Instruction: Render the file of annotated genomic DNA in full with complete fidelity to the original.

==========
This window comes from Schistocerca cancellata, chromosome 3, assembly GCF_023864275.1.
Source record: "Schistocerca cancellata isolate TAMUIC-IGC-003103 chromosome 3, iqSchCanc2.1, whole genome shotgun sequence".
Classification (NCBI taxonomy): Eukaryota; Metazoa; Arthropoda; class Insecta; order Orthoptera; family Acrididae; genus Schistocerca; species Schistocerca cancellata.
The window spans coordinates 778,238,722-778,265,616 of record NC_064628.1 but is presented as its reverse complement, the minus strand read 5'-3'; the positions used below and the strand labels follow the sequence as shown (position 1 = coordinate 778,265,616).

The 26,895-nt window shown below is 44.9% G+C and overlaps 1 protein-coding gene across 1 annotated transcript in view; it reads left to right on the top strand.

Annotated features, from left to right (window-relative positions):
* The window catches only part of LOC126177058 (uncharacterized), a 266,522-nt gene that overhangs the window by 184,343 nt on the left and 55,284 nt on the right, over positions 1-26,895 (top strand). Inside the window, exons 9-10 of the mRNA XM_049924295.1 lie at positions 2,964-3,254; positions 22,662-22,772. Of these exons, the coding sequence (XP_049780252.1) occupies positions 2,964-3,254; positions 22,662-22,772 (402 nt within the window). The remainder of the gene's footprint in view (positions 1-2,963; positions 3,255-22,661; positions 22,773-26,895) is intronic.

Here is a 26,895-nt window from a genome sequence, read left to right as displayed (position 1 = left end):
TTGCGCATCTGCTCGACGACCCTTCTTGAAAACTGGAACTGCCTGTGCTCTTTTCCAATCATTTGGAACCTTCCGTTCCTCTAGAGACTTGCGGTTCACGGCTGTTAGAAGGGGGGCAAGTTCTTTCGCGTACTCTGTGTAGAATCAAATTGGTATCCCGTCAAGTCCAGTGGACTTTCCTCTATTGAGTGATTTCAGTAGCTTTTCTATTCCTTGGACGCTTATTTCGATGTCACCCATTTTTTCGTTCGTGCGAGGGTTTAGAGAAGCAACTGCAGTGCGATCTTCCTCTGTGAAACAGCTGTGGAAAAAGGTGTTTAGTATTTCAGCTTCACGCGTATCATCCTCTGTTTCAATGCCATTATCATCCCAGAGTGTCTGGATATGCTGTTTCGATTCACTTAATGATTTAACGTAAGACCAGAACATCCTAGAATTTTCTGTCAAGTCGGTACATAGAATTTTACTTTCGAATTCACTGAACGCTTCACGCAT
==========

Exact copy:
This window comes from Schistocerca cancellata, chromosome 3, assembly GCF_023864275.1.
Source record: "Schistocerca cancellata isolate TAMUIC-IGC-003103 chromosome 3, iqSchCanc2.1, whole genome shotgun sequence".
Classification (NCBI taxonomy): Eukaryota; Metazoa; Arthropoda; class Insecta; order Orthoptera; family Acrididae; genus Schistocerca; species Schistocerca cancellata.
The window spans coordinates 778,238,722-778,265,616 of record NC_064628.1 but is presented as its reverse complement, the minus strand read 5'-3'; the positions used below and the strand labels follow the sequence as shown (position 1 = coordinate 778,265,616).

The 26,895-nt window shown below is 44.9% G+C and overlaps 1 protein-coding gene across 1 annotated transcript in view; it reads left to right on the top strand.

Annotated features, from left to right (window-relative positions):
* The window catches only part of LOC126177058 (uncharacterized), a 266,522-nt gene that overhangs the window by 184,343 nt on the left and 55,284 nt on the right, over positions 1-26,895 (top strand). Inside the window, exons 9-10 of the mRNA XM_049924295.1 lie at positions 2,964-3,254; positions 22,662-22,772. Of these exons, the coding sequence (XP_049780252.1) occupies positions 2,964-3,254; positions 22,662-22,772 (402 nt within the window). The remainder of the gene's footprint in view (positions 1-2,963; positions 3,255-22,661; positions 22,773-26,895) is intronic.

Here is a 26,895-nt window from a genome sequence, read left to right as displayed (position 1 = left end):
TTGCGCATCTGCTCGACGACCCTTCTTGAAAACTGGAACTGCCTGTGCTCTTTTCCAATCATTTGGAACCTTCCGTTCCTCTAGAGACTTGCGGTTCACGGCTGTTAGAAGGGGGGCAAGTTCTTTCGCGTACTCTGTGTAGAATCAAATTGGTATCCCGTCAAGTCCAGTGGACTTTCCTCTATTGAGTGATTTCAGTAGCTTTTCTATTCCTTGGACGCTTATTTCGATGTCACCCATTTTTTCGTTCGTGCGAGGGTTTAGAGAAGCAACTGCAGTGCGATCTTCCTCTGTGAAACAGCTGTGGAAAAAGGTGTTTAGTATTTCAGCTTCACGCGTATCATCCTCTGTTTCAATGCCATTATCATCCCAGAGTGTCTGGATATGCTGTTTCGATTCACTTAATGATTTAACGTAAGACCAGAACATCCTAGAATTTTCTGTCAAGTCGGTACATAGAATTTTACTTTCGAATTCACTGAACGCTTCACGCAT